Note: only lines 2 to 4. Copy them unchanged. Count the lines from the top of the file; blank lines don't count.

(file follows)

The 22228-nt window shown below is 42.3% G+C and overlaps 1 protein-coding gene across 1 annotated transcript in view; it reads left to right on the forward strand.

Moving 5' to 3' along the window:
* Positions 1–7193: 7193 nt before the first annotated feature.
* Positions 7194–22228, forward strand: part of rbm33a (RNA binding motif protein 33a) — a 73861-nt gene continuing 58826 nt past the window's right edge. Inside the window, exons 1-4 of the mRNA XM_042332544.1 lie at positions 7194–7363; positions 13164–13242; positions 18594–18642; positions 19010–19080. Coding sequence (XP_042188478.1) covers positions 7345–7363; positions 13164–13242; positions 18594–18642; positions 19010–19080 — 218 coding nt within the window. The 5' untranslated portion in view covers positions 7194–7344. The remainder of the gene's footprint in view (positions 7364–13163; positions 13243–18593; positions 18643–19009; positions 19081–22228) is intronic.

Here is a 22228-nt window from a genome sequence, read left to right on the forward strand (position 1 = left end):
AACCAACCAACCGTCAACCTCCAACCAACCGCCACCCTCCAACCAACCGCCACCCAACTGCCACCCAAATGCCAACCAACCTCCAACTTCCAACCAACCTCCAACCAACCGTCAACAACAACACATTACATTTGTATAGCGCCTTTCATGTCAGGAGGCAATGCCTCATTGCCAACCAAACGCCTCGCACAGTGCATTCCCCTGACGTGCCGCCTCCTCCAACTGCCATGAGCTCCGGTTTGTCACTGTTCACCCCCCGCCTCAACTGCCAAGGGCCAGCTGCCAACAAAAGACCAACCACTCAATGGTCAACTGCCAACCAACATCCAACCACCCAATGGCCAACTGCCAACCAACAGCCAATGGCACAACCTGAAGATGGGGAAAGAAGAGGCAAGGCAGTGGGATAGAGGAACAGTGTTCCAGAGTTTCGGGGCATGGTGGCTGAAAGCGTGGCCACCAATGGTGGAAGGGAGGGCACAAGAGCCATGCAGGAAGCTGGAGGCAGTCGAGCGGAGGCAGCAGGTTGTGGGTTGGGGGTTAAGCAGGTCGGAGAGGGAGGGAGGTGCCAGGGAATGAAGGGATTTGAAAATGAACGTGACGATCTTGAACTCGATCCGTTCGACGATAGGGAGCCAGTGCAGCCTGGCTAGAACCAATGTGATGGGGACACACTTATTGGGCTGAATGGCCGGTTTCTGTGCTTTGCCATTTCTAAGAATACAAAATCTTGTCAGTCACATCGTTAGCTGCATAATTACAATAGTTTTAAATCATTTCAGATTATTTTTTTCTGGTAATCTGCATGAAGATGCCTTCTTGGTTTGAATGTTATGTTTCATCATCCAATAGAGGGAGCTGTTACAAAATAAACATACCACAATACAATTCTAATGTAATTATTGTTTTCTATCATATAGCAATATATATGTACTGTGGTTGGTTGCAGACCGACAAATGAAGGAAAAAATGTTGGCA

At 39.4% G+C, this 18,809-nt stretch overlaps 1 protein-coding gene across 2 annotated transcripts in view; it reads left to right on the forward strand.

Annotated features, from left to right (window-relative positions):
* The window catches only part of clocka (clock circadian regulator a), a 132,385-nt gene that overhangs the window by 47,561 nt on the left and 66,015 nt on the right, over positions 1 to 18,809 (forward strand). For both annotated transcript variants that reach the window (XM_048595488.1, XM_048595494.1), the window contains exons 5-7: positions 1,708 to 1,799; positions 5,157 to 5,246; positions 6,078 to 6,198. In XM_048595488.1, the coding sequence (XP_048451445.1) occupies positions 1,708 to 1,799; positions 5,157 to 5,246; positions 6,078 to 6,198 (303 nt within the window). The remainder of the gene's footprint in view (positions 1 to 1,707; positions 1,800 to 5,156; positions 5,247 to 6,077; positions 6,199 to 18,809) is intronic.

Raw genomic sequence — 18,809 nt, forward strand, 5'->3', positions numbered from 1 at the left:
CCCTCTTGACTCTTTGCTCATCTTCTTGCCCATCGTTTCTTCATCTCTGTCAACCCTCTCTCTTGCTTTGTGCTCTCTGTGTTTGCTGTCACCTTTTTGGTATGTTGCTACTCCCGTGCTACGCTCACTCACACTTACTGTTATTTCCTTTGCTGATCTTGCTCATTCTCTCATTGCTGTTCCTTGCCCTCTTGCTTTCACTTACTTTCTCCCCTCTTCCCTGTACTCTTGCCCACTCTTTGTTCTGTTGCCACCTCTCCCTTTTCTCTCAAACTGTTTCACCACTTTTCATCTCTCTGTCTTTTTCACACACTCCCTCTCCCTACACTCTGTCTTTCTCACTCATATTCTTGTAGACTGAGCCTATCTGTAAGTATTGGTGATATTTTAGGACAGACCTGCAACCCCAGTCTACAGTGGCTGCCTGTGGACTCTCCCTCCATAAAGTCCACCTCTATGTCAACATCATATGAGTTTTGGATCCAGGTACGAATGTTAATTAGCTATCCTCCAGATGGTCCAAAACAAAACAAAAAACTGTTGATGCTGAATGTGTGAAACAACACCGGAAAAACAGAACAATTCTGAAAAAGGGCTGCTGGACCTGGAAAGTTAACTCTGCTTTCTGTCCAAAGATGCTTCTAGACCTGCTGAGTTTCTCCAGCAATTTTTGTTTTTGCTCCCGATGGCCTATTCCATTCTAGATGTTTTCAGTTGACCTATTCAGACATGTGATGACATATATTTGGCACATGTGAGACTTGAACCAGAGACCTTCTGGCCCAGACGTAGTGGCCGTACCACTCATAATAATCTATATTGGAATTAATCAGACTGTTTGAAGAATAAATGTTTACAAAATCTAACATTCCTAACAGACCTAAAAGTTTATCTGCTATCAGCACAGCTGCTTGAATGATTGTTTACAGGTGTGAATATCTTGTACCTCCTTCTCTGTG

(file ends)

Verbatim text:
Moving 5' to 3' along the window:
* Positions 1–7193: 7193 nt before the first annotated feature.
* Positions 7194–22228, forward strand: part of rbm33a (RNA binding motif protein 33a) — a 73861-nt gene continuing 58826 nt past the window's right edge. Inside the window, exons 1-4 of the mRNA XM_042332544.1 lie at positions 7194–7363; positions 13164–13242; positions 18594–18642; positions 19010–19080. Coding sequence (XP_042188478.1) covers positions 7345–7363; positions 13164–13242; positions 18594–18642; positions 19010–19080 — 218 coding nt within the window. The 5' untranslated portion in view covers positions 7194–7344. The remainder of the gene's footprint in view (positions 7364–13163; positions 13243–18593; positions 18643–19009; positions 19081–22228) is intronic.